Roz Wound Up Classes in February and May 2016

December 7, 2015


Above: 9 x 12 inch sketch of resting sheep at the 2015 Minnesota State Fair. (Sakura Pigma Sensei Pen and Schmincke pan watercolors.) If you would like to improve your ability to sketch live subjects in public join me for the 2016 Drawing Practice Class listed below.

As 2015 wraps up it’s time to start setting creative goals for 2016. I’d like to tell you about some online classes I have coming that might help you with those creative goals. 

If your goal is to improve your drawing skills and create a daily sketching habit while getting out more in public I encourage you to register for the 2016 drawing class.

If your goal is to learn to bind journals and sketchbooks that support your visual journaling or urban sketching think about the bookbinding class which follows.

Drawing Practice: Drawing Live Subjects in Public begins on January 31.

Registration for this class is now open. This link will also tell you additional information.

Each Monday and Thursday throughout February you will receive an invitation to a new lesson containing video demonstrations with handouts providing additional content and outlining daily drawing assignments. (Classroom will remain open for one year—until February 1, 2017. You will be able to review videos and classroom discussions.)

Watch a 2-minute video that discusses class content here. Remember in the 2016 session new lessons will come on Monday and Thursday.

You should expect to spend a minimum of 30 minutes drawing each day. Each week one or more of your drawing sessions will take place at a public location where you will seek out live subjects. The length of the videos varies from session to session, but you should plan for an additional hour of lesson time each Monday and Thursday.

The daily assignments are not prompts. My goal for this month-long class is to provide exercises and guidelines that will allow you to become an independent, self-starting sketcher who enjoys a rich, daily drawing habit.

To accomplish this goal, in addition to the skills and exercises presented, we will work together in the classroom to learn a new vocabulary and method for talking about your art. It’s part of the habit building. You’ll learn how to approach you drawing with a realistic and joyous eye.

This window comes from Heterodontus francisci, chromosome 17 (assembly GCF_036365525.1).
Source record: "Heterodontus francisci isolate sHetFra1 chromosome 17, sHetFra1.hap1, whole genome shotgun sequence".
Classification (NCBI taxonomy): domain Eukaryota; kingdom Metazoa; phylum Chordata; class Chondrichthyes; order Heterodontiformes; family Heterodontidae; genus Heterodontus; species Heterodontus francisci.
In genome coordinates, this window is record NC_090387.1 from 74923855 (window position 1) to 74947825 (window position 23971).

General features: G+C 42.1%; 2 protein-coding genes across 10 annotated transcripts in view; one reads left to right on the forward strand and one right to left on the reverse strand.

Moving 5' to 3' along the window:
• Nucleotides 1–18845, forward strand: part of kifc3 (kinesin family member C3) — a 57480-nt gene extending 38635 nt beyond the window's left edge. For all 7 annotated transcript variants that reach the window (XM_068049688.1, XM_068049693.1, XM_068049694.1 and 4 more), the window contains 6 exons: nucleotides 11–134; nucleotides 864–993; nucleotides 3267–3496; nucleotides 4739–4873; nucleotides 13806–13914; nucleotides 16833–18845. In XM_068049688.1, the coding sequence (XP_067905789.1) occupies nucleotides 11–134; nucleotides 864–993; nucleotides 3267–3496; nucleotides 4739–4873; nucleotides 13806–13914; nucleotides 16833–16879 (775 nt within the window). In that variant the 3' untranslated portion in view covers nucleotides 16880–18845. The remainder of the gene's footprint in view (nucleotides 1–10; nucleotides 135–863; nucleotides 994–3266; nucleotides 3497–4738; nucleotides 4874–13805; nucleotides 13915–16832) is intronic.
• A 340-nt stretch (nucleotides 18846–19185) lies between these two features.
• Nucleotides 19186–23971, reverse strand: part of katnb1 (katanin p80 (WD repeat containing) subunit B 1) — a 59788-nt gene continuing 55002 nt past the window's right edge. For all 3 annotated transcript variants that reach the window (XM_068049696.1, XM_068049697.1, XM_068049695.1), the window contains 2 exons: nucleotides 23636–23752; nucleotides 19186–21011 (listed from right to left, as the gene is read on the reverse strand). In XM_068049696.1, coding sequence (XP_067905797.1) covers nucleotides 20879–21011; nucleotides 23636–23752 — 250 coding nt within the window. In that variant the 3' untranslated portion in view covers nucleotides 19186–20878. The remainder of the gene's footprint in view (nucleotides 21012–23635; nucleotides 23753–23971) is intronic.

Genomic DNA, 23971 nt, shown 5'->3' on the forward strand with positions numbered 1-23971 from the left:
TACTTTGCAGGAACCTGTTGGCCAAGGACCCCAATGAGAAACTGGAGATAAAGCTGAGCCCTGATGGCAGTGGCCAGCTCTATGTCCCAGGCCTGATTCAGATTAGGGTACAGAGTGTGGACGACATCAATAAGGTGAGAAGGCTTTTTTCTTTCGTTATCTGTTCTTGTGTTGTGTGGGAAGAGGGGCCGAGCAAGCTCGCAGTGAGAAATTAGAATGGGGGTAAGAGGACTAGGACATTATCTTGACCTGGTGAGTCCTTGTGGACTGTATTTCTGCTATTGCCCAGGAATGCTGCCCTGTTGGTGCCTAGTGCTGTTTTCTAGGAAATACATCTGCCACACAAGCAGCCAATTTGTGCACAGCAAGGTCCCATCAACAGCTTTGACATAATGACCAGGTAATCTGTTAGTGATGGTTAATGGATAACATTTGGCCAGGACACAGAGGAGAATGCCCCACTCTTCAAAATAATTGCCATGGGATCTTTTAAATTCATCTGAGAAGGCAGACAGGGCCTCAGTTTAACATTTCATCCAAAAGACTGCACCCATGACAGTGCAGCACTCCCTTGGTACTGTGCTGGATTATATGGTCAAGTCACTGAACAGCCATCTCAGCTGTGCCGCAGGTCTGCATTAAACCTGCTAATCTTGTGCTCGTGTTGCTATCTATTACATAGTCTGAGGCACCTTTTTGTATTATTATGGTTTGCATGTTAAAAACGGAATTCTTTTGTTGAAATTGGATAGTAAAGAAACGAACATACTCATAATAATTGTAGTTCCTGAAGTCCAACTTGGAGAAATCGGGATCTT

At the same time I will present techniques for shutting up your internal critic. This is a critical step in enjoying a life-long drawing practice.

This class involves teacher participation. I will be active in the class each and every day in February. I will be looking at the drawings and questions that you post. I will be responding in the classroom and through additional email memos that expand on the current lesson.

Additionally there will be two live webinars. Students will be able to ask questions and be part of a live discussion. (Don’t worry if you live in a different time zone. The webinars are taped and can be viewed at the student’s convenience.)

I believe a daily drawing practice is an essential component of any creative life. You get in touch with your own unique abilities and learn to observe the world around you.

The first phase of class lasts for a month because it has been shown that habits can be built in 21 to 29 days.

But at the end of that month I will provide you with additional tools to work independently and to evaluate your progress so that you can set new goals.

And we will continue to check in with four more live webinars over the course of the year. I find that students tend to work a little harder if they know they are going to be held accountable. Also, I like to know how your daily habit is going.

The classroom and all the videos will remain open for a year from the class starting date. You will have plenty of time to review all the video demonstrations and classroom discussions.

If 2016 is the year you’ve decided to get serious about your drawing practice I encourage you to register for this class and take this journey with me.

You can complete this class with a pencil and bond paper, but if you want there is a PDF of suggested supplies linked at the registration page.

Note: This is the only time in 2016 that I will be offering this class. 


RoundBackSpineNoBorder copy 2Left: Examples of the Simple Round Back Spine book.

The Simple Round Back Spine begins on May 1, 2016.

Registration for this class is now open.

Whether you are just starting your journaling and sketching habit or you have been filling journals for years you’ve probably wished that you could make a lovely, elegant, sturdy journal with paper that holds up to your working methods, in a size you love. A structure that will open flat on a scanner!

In this detailed class I will take you through the creation of just such a journal. I will teach you about paper grain, tearing paper, punching sewing holes, folding and sewing your signatures, and every step of creating the book cover and casing in your text block. The videos show each step clearly. I provide explanations for the “why” behind my approach so that you can come to understand binding more completely.